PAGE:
The Beekeeper’s Companion Since 1861
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Beekeeping Basics

How to Be Inhospitable to Unwanted Hive Guests: Small Hive Beetle Management for Any Time of Year

- January 1, 2024 - Eleanor Schumacher - (excerpt)

small hive beetle

Why should we talk about small hive beetles in January? Wouldn’t it be more fun to talk about this Super El Niño and parse out the many fun beekeeping tasks we can accomplish on a mild, sunny day? Well, sure, you can keep pretending SHB isn’t a major concern. But your bees can’t — because SHB are still out there, lurking now in your clusters!

Yes, SHB have a high winter mortality rate, and many of them are falling from the cluster and dying cold, hungry deaths on your bottom boards. But not all of them. Some of them are safely stowed away in comb cells with your bees and will be there to greet you this spring, ready to race your colonies in a population contest and cause chaos and disorder wherever they can.

Small hive beetles are pests with a pesky reputation. We like not thinking about them but I think we tolerate them more than we should. Science has not loudly identified them as significant disease vectors or as a negative influence on overwintering success, but there do exist solid studies that link SHB to the spread of bee pathogens, from deformed wing virus to American foulbrood. For this and a host of other reasons we’ll consider, we should make it a higher priority to limit SHB populations in our apiaries.

Most beekeepers proactively manage for SHB by keeping strong, disease-free hives situated in full sun with good queens laying solid patterns. Optimal conditions like these help colonies defend themselves against beetles without too much trouble. But queens get old, and sunny apiaries get shady as trees get bigger. Things in nature never stay the same and beekeepers have to be on the ready to cut beetles off at the pass.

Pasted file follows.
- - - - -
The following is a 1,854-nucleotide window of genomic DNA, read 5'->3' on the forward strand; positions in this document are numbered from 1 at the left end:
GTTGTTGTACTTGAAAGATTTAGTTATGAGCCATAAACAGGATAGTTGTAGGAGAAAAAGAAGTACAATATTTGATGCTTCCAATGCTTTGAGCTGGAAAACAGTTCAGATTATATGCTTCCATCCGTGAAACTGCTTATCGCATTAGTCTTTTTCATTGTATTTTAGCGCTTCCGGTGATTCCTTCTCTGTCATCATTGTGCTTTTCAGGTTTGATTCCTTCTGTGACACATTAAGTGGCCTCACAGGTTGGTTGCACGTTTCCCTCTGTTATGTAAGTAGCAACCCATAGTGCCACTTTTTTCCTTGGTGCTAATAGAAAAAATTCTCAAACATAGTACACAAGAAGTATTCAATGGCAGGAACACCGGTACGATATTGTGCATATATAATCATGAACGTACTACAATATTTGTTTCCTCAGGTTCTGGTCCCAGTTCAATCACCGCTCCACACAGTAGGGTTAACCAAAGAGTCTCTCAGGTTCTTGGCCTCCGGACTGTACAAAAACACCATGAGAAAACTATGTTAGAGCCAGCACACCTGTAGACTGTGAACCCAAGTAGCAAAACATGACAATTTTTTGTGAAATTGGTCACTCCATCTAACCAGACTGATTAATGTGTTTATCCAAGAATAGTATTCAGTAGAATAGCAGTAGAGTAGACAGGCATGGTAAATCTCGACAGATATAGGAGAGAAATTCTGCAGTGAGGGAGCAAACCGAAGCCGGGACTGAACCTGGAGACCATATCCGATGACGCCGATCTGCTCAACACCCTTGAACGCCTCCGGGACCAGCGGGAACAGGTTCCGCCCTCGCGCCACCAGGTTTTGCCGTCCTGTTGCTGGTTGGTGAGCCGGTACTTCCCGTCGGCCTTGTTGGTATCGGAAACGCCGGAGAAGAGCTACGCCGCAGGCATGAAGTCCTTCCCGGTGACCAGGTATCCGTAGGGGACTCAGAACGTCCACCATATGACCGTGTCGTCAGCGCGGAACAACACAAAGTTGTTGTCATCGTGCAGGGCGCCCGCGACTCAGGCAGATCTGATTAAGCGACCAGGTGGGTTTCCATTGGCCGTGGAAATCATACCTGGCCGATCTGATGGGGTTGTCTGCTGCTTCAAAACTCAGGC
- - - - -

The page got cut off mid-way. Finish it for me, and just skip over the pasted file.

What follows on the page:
This was brought home for me when I discovered a problem hive in my “shady apiary.” I never wanted to keep bees in the shade, but when my cousin told me 10 years ago that he wanted to “help the bees” and invited me to set up an apiary, I jumped at the opportunity. It was early May. Just days prior, I had been driving by his house — awestruck by the number of black locust trees hanging in a fragrant canopy over the road. It was a beautiful place to set up an apiary, with one problem — there were trees everywhere. The spot he chose for me, however, was a recently planted walnut grove nestled between two hay pastures. This apiary offered lightly dappled shade. So I gave it a try and found that I didn’t have more small hive beetle problems here than at any of my full-sun apiaries.

Fast forward ten years and a lot has changed. The walnut tree tops have grown into a denser shade. Also, there are probably ten more apiaries within two miles of this neck of the woods than there used to be. When apiaries form a tighter matrix of neighboring beehives, they share not only forage areas but also pests and diseases. So when I had a colony become weak after a late August queen supersedure, it became a target for late-season stressors like robbers and small hive beetles. One early November day, I went to deliver some thick sugar water and a mouse guard to this hive. To my horror, when I popped the lid I found as many adult hive beetles as bees. Beetles marched haphazardly all over the frames and piled on each other in corners of the boxes by the thousands — a scene from a beekeeping nightmare. I smashed hundreds of them, shaking out empty frames (that beetles had cleaned out, hungrily devouring contents from any open cells).

While I begrudgingly gave up 30 minutes to beetle smashing, I knew I was leaving behind far more than I killed. I reduced the hive by taking away a medium of 10 empty frames. I returned a few days later with a bottom board beetle trap, looking forward to snapping some terrifying SHB pictures I could use in this article. To my amazement, there were far fewer beetles than I had seen before — a manageable population for a normal hive. The bees looked calmer. I knew my smashing had done some good, and I knew that I could proceed with my management to “baby” this weaker colony through winter, rather than “take this loss in the fall.”